Noisy Data Set Identification

  • Luís Paulo F. Garćia
  • André C. P. L. F. de Carvalho
  • Ana C. Lorena
Part of the Lecture Notes in Computer Science book series (LNCS, volume 8073)


Real data are often corrupted by noise, which can be provenient from errors in data collection, storage and processing. The presence of noise hampers the induction of Machine Learning models from data, which can have their predictive or descriptive performance impaired, while also making the training time longer. Moreover, these models can be overly complex in order to accomodate such errors. Thus, the identification and reduction of noise in a data set may benefit the learning process. In this paper, we thereby investigate the use of data complexity measures to identify the presence of noise in a data set. This identification can support the decision regarding the need of the application of noise redution techniques.


Noisy data Noise identification Data Complexity Measures 


Unable to display preview. Download preview PDF.

Unable to display preview. Download preview PDF.


  1. 1.
    Wang, R.Y., Storey, V.C., Firth, C.P.: A framework for analysis of data quality research. IEEE Trans. Knowl. Data Eng. 7(4), 623–640 (1995)CrossRefGoogle Scholar
  2. 2.
    Wu, X.: Knowledge Acquisition from Databases. Ablex Pulishing Corp. (1995)Google Scholar
  3. 3.
    Maletic, J.I., Marcus, A.: Data cleansing: Beyond integrity analysis. In: Proc. Conf. Information Quality, pp. 200–209 (2000)Google Scholar
  4. 4.
    Quinlan, J.R.: Induction of decision trees. Machine Learning 1(1), 81–106 (1986)Google Scholar
  5. 5.
    Quinlan, J.R.: The effect of noise on concept learning. In: Michalski, R.S.I., Carboneel, J.G., Mitchell (eds.) Machine Learning. Morgan Kaufmann Publishers Inc. (1986)Google Scholar
  6. 6.
    Lorena, A.C., Carvalho, A.C.P.L.F.: Evaluation of noise reduction techniques in the splice junction recognition problem. Genetics and Molecular Biology 27(4), 665–672 (2004)CrossRefGoogle Scholar
  7. 7.
    Strong, D.M., Lee, Y.W., Wang, R.Y.: Data quality in context. Commun. ACM 40(5), 103–110 (1997)CrossRefGoogle Scholar
  8. 8.
    Gamberger, D., Lavrac, N., Dzeroski, S.: Noise detection and elimination in data proprocessing: Experiments in medical domains. Applied Artificial Intelligence 14(2), 205–223 (2000)CrossRefGoogle Scholar
  9. 9.
    John, G.H.: Robust decision trees: Removing outliers from databases. In: KDD, pp. 174–179 (1995)Google Scholar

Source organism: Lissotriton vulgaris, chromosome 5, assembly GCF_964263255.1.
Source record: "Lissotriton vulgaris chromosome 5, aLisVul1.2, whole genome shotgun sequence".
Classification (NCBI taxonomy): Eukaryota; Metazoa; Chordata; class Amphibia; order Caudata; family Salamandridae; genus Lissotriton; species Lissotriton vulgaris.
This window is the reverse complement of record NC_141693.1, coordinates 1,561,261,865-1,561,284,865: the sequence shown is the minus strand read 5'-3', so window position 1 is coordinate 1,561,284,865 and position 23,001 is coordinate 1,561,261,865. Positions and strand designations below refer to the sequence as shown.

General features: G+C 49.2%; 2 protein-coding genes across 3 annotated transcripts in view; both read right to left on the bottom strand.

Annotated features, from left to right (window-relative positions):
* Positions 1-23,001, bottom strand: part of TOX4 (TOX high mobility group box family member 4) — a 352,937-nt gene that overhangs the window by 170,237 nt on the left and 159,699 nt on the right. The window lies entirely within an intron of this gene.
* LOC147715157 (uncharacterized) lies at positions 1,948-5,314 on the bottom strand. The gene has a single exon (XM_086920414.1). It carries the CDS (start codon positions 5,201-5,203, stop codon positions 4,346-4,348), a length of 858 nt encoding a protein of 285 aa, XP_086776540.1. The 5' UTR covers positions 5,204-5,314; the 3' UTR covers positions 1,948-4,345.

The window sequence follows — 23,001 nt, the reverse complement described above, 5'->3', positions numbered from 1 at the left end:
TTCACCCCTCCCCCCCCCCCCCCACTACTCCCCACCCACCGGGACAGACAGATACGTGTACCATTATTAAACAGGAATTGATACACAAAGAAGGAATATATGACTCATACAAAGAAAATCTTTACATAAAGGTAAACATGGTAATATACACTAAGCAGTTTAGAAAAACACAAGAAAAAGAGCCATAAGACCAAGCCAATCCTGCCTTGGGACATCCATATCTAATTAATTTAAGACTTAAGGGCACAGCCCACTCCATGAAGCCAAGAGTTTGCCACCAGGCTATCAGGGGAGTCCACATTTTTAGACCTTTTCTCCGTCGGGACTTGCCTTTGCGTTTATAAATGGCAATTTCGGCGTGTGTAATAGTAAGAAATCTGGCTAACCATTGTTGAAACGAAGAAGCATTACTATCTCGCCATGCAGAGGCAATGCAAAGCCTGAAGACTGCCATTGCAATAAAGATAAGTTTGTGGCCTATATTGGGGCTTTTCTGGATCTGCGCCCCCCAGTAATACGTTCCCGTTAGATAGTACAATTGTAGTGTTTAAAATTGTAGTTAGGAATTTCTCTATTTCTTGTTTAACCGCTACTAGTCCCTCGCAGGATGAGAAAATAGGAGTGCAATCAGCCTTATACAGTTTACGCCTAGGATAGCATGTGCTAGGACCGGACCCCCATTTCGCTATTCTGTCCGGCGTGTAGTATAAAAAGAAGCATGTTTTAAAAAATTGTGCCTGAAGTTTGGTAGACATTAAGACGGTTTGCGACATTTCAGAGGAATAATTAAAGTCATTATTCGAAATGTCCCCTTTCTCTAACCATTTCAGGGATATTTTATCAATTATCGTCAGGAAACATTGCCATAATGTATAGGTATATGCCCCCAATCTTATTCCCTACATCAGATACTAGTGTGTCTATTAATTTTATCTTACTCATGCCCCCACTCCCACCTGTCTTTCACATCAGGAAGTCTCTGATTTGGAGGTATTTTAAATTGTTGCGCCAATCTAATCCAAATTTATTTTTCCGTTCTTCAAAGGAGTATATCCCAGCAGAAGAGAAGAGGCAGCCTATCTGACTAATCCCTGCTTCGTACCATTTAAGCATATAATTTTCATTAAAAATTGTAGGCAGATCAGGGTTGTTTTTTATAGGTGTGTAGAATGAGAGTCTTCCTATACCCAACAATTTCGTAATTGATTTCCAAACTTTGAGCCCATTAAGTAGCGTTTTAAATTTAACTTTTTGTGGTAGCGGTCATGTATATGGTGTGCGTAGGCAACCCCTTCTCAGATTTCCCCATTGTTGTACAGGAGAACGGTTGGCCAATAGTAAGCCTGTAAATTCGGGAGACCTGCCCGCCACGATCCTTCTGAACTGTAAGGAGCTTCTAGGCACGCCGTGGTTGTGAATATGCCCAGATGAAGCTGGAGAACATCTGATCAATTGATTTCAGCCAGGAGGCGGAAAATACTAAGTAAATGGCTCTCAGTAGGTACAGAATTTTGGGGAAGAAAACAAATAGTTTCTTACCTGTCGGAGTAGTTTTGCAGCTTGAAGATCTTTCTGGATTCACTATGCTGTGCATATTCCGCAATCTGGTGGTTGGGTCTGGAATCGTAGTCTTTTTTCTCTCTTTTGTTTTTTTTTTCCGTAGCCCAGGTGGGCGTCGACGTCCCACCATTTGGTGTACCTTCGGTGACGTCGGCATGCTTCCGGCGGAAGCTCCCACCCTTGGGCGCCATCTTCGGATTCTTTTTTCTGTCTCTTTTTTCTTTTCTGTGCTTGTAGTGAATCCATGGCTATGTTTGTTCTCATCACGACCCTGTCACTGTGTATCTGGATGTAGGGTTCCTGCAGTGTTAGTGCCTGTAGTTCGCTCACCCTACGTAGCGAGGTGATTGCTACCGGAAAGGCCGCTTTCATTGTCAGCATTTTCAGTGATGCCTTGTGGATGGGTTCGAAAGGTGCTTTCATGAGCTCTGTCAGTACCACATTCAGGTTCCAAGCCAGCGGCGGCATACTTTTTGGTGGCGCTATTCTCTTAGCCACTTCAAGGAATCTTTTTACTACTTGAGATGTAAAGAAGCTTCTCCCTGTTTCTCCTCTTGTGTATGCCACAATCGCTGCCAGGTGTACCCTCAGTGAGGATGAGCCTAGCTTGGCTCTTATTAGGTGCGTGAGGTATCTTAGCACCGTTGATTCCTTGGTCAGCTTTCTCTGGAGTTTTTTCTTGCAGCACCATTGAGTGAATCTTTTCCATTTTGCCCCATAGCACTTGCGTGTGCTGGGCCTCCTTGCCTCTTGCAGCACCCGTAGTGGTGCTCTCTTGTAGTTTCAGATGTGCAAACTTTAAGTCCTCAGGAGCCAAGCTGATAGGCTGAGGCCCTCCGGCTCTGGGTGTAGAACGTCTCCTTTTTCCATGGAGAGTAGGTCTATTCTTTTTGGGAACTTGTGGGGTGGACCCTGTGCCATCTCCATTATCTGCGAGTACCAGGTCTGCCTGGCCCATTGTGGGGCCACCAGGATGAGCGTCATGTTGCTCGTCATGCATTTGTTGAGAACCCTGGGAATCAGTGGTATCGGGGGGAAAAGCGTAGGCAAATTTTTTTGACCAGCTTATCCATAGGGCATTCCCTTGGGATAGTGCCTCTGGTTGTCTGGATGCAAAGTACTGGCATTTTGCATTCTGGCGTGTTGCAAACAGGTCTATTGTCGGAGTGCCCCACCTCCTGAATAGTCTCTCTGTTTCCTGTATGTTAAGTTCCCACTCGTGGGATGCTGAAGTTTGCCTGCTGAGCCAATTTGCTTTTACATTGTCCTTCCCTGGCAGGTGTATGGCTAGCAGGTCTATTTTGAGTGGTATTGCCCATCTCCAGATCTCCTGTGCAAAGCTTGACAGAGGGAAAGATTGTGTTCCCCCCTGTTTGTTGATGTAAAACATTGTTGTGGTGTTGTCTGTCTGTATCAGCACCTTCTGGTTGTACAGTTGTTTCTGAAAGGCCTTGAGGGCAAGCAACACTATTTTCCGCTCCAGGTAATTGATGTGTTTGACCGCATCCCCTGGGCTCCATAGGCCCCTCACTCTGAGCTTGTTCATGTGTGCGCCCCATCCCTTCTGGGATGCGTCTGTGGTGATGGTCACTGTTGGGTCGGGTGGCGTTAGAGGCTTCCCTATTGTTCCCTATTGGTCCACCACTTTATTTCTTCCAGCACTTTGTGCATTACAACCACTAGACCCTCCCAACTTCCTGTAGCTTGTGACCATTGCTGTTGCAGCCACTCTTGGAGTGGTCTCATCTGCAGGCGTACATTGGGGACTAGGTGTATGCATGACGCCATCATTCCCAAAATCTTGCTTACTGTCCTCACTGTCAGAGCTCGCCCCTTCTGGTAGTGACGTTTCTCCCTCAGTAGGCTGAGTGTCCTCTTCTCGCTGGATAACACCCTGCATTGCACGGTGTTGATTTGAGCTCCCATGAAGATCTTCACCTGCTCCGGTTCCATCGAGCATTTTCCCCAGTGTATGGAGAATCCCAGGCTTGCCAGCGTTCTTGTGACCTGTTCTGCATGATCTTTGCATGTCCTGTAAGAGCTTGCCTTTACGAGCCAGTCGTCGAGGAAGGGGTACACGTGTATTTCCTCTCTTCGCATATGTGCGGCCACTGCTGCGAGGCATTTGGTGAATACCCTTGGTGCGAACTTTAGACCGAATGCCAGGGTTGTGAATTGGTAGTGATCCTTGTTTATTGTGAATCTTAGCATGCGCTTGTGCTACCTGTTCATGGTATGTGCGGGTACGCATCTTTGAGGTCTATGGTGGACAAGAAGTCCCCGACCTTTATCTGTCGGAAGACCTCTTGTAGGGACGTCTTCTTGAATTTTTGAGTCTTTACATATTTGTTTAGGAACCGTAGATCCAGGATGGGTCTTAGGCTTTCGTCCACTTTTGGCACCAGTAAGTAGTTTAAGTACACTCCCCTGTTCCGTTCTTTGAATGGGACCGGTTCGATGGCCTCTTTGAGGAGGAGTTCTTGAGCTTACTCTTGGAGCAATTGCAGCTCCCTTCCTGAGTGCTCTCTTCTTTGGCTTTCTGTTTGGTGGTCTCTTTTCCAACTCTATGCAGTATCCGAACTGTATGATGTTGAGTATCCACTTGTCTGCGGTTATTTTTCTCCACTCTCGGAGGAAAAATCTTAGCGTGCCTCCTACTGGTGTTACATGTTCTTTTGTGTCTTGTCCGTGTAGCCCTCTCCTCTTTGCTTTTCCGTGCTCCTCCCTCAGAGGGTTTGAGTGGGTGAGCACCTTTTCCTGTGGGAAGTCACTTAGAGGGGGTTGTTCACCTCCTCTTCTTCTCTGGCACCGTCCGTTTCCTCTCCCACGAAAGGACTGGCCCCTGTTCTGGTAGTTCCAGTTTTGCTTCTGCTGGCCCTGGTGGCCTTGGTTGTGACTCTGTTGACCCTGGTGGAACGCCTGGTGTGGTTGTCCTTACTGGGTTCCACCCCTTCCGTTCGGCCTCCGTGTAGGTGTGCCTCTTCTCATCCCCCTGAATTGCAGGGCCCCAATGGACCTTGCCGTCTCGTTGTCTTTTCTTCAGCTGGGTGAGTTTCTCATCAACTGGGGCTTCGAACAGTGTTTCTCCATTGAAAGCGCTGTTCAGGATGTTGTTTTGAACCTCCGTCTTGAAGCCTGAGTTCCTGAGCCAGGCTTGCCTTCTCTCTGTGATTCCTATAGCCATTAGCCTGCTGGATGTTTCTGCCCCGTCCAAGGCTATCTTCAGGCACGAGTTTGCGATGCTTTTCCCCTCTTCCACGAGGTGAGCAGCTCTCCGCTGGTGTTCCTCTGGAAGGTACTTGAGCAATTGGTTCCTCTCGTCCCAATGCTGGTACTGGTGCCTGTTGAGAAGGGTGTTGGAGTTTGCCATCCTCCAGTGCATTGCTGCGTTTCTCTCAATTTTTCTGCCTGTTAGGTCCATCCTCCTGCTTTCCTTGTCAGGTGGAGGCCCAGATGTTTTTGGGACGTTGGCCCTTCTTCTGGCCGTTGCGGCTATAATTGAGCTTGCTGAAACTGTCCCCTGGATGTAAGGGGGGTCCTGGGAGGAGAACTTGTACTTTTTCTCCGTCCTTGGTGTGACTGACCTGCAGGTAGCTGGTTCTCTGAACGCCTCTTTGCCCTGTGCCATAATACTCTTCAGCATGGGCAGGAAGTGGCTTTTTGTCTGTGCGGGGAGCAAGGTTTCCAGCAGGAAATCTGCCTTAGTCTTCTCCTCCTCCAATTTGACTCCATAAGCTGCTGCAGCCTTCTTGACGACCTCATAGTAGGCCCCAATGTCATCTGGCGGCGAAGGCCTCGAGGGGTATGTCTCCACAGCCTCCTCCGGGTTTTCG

10. 10.
    Zhao, Q., Nishida, T.: Using qualitative hypotheses to identify inaccurate data. J. Artif. Intell. Res. (JAIR) 3, 119–145 (1995)zbMATHGoogle Scholar
  11. 11.
    Brodley, C.E., Friedl, M.A.: Identifying and eliminating mislabeled training instances. In: AAAI/IAAI, vol. 1, pp. 799–805 (1996)Google Scholar
  12. 12.
    Teng, C.M.: Correcting noisy data. In: ICML, pp. 239–248 (1999)Google Scholar
  13. 13.
    Zhu, X., Wu, X., Chen, Q.: Eliminating class noise in large datasets. In: ICML, pp. 920–927 (2003)Google Scholar
  14. 14.
    Zhu, X., Wu, X., Yang, Y.: Error detection and impact-sensitive instance ranking in noisy datasets. In: AAAI, pp. 378–384 (2004)Google Scholar
  15. 15.
    Ho, T.K., Basu, M.: Complexity measures of supervised classification problems. IEEE Trans. Pattern Anal. Mach. Intell. 24(3), 289–300 (2002)CrossRefGoogle Scholar
  16. 16.
    Sáez, J.A., Luengo, J., Herrera, F.: Predicting noise filtering efficacy with data complexity measures for nearest neighbor classification. Pattern Recognition 46(1), 355–364 (2013)CrossRefGoogle Scholar
  17. 17.
    Sluban, B., Gamberger, D., Lavrac, N.: Ensemble-based noise detection: noise ranking and visual performance evaluation. Data Mining and Knowledge Discovery (2013)Google Scholar
  18. 18.
    Zhu, X., Wu, X.: Class noise vs. attribute noise: A quantitative study. Artif. Intell. Rev. 22(3), 177–210 (2004)MathSciNetzbMATHCrossRefGoogle Scholar
  19. 19.
    Orriols-Puig, A., Maciá, N., Ho, T.K.: Documentation for the data complexity library in C++. Technical report, La Salle - Universitat Ramon Llull (2010)Google Scholar
  20. 20.
    Heckerman, D.: A tutorial on learning with bayesian networks. Technical Report MSR-TR-95-06, Microsoft Research (1995)Google Scholar
  21. 21.
    Breiman, L.: Random forests. Machine Learning 45(1), 5–32 (2001)zbMATHCrossRefGoogle Scholar
  22. 22.
    Breiman, L., Freidman, J.H., Olshen, R.A., Stone, C.J.: Classification and Regression Trees. Wadsworth (1984)Google Scholar
  23. 23.
    Mitchell, T.M.: Machine Learning, 1st edn. McGraw Hill series in computer science. McGraw-Hill (1997)Google Scholar
  24. 24.
    Vapnik, V.N.: The nature of Statistical learning theory. Springer (1995)Google Scholar
  25. 25.
    Bache, K., Lichman, M.: UCI machine learning repository (2013)Google Scholar
  26. 26.
    Demšar, J.: Statistical comparisons of classifiers over multiple data sets. J. Mach. Learn. Res. 7, 1–30 (2006)MathSciNetzbMATHGoogle Scholar

Copyright information

© Springer-Verlag Berlin Heidelberg 2013

Authors and Affiliations

  • Luís Paulo F. Garćia
    • 1
  • André C. P. L. F. de Carvalho
    • 1
  • Ana C. Lorena
    • 2
  1. 1.Computer Science Department, Institute of Mathematics and Computer SciencesUniversity of São PauloSão CarlosBrazil
  2. 2.Institute of Science and TechnologyFederal University of São PauloSão José dos CamposBrazil

Personalised recommendations